Courtroom Bloopers

English: New York Times courtroom sketch of Ka...Most language is spoken language, and most words, once they are uttered, vanish forever into the air. But such is not the case with language spoken during courtroom trials, for there exists an army of courtroom reporters whose job it is to take down and preserve every statement made during the proceedings. Mary Louise Gilman, the venerable editor of the National Shorthand Reporter has collected many of the more hilarious courtroom bloopers in two books – Humor in the Court (1977) and More Humor in the Court. From Mrs. Gilman’s two volumes, here are some of my favorite transquips, all recorded by America’s keepers of the word:

Q. What is your brother-in-law’s name?
A. Borofkin.
Q. What’s his first name?
A. I can’t remember.
Q. He’s been your brother-in-law for years, and you can’t remember his first name?
A. No. I tell you I’m too excited. (Rising from the witness chair and pointing to Mr. Borofkin.) Nathan, for God’s sake, tell them your first name!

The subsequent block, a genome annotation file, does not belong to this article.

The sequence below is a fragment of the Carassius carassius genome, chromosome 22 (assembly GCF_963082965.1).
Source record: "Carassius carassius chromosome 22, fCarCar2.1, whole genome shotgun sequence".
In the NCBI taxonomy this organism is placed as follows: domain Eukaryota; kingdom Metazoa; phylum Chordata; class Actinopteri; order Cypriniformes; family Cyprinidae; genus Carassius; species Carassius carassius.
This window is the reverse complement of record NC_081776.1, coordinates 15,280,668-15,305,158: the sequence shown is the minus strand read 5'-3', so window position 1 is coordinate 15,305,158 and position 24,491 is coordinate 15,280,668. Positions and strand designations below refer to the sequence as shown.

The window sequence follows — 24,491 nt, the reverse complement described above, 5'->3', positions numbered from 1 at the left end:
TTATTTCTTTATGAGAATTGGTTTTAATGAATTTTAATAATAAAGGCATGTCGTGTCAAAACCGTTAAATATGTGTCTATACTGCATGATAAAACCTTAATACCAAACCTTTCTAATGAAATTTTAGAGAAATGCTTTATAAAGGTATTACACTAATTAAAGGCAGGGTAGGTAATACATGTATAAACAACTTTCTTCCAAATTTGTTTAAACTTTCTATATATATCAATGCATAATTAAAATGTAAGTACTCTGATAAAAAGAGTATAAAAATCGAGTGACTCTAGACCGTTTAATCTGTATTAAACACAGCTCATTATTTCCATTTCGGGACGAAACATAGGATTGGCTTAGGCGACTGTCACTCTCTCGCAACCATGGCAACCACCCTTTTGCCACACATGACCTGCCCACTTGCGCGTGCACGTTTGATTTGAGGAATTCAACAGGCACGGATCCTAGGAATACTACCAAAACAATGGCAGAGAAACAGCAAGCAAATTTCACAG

Q. Doctor, how many autopsies have you peformed on dead people?
A. All my autopsies have been performed on dead people. Continue reading

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Hell Story

Over the years, (in the name of research, of course) I have collected quite a number of jokes, quips, humourous quotes, funny stories, etc., garnered from clippings, internet research and so forth, meant mainly for use in sermons and other writings. If you’ve seen them before, well and good, if not I hope you enjoy them. I’ll post them little by little as time goes by.

The following is an actual question given on a University of Washington chemistry mid term. The answer by one student was “so profound” that the professor shared it with colleagues, via the Internet, which is, of course, why we now have the pleasure of enjoying it as well. Continue reading